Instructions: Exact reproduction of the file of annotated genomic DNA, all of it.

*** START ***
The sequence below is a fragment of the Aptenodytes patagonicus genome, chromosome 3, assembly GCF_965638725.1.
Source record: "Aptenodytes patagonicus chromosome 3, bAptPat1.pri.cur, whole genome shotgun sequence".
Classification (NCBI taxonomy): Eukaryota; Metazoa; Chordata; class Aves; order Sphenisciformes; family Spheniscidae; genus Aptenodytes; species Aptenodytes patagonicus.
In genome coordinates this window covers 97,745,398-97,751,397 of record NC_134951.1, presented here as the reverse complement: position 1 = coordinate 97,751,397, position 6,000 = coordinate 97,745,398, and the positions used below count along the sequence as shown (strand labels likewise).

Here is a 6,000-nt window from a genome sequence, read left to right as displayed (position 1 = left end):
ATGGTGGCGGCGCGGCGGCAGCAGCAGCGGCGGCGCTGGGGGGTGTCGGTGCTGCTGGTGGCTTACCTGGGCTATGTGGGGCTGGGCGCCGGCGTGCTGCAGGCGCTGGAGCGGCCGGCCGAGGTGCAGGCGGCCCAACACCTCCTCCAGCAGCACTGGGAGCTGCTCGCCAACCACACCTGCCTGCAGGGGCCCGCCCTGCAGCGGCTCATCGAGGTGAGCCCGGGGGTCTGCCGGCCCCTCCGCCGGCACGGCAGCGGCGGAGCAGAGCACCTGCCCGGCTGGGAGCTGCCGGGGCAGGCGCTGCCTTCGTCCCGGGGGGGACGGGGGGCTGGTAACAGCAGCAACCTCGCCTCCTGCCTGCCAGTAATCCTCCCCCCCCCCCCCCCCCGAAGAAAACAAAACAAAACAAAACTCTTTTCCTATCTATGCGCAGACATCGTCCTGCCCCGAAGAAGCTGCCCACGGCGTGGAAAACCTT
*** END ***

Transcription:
The sequence below is a fragment of the Aptenodytes patagonicus genome, chromosome 3, assembly GCF_965638725.1.
Source record: "Aptenodytes patagonicus chromosome 3, bAptPat1.pri.cur, whole genome shotgun sequence".
Classification (NCBI taxonomy): Eukaryota; Metazoa; Chordata; class Aves; order Sphenisciformes; family Spheniscidae; genus Aptenodytes; species Aptenodytes patagonicus.
In genome coordinates this window covers 97,745,398-97,751,397 of record NC_134951.1, presented here as the reverse complement: position 1 = coordinate 97,751,397, position 6,000 = coordinate 97,745,398, and the positions used below count along the sequence as shown (strand labels likewise).

Here is a 6,000-nt window from a genome sequence, read left to right as displayed (position 1 = left end):
ATGGTGGCGGCGCGGCGGCAGCAGCAGCGGCGGCGCTGGGGGGTGTCGGTGCTGCTGGTGGCTTACCTGGGCTATGTGGGGCTGGGCGCCGGCGTGCTGCAGGCGCTGGAGCGGCCGGCCGAGGTGCAGGCGGCCCAACACCTCCTCCAGCAGCACTGGGAGCTGCTCGCCAACCACACCTGCCTGCAGGGGCCCGCCCTGCAGCGGCTCATCGAGGTGAGCCCGGGGGTCTGCCGGCCCCTCCGCCGGCACGGCAGCGGCGGAGCAGAGCACCTGCCCGGCTGGGAGCTGCCGGGGCAGGCGCTGCCTTCGTCCCGGGGGGGACGGGGGGCTGGTAACAGCAGCAACCTCGCCTCCTGCCTGCCAGTAATCCTCCCCCCCCCCCCCCCCCGAAGAAAACAAAACAAAACAAAACTCTTTTCCTATCTATGCGCAGACATCGTCCTGCCCCGAAGAAGCTGCCCACGGCGTGGAAAACCTT